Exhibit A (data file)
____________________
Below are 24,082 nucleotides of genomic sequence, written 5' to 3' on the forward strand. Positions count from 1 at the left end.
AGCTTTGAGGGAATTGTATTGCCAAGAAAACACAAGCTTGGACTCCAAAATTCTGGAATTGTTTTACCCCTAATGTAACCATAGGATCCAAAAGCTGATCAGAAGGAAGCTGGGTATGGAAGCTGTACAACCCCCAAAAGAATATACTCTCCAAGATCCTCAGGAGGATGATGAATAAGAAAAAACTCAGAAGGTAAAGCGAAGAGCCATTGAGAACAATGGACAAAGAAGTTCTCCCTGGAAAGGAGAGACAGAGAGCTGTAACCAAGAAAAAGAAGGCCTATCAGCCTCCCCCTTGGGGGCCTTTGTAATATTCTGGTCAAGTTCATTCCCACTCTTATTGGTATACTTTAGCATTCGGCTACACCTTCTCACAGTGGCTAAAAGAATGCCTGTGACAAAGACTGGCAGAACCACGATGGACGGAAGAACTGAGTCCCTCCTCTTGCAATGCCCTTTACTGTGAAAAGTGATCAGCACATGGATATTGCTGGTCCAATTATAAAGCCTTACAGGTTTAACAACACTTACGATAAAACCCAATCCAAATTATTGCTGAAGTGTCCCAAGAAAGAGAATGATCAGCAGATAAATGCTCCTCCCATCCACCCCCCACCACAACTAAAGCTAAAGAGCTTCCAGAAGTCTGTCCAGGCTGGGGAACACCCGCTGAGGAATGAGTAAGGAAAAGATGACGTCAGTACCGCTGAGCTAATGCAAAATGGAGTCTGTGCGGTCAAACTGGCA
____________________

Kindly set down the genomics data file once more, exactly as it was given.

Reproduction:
Below are 24,082 nucleotides of genomic sequence, written 5' to 3' on the forward strand. Positions count from 1 at the left end.
AGCTTTGAGGGAATTGTATTGCCAAGAAAACACAAGCTTGGACTCCAAAATTCTGGAATTGTTTTACCCCTAATGTAACCATAGGATCCAAAAGCTGATCAGAAGGAAGCTGGGTATGGAAGCTGTACAACCCCCAAAAGAATATACTCTCCAAGATCCTCAGGAGGATGATGAATAAGAAAAAACTCAGAAGGTAAAGCGAAGAGCCATTGAGAACAATGGACAAAGAAGTTCTCCCTGGAAAGGAGAGACAGAGAGCTGTAACCAAGAAAAAGAAGGCCTATCAGCCTCCCCCTTGGGGGCCTTTGTAATATTCTGGTCAAGTTCATTCCCACTCTTATTGGTATACTTTAGCATTCGGCTACACCTTCTCACAGTGGCTAAAAGAATGCCTGTGACAAAGACTGGCAGAACCACGATGGACGGAAGAACTGAGTCCCTCCTCTTGCAATGCCCTTTACTGTGAAAAGTGATCAGCACATGGATATTGCTGGTCCAATTATAAAGCCTTACAGGTTTAACAACACTTACGATAAAACCCAATCCAAATTATTGCTGAAGTGTCCCAAGAAAGAGAATGATCAGCAGATAAATGCTCCTCCCATCCACCCCCCACCACAACTAAAGCTAAAGAGCTTCCAGAAGTCTGTCCAGGCTGGGGAACACCCGCTGAGGAATGAGTAAGGAAAAGATGACGTCAGTACCGCTGAGCTAATGCAAAATGGAGTCTGTGCGGTCAAACTGGCA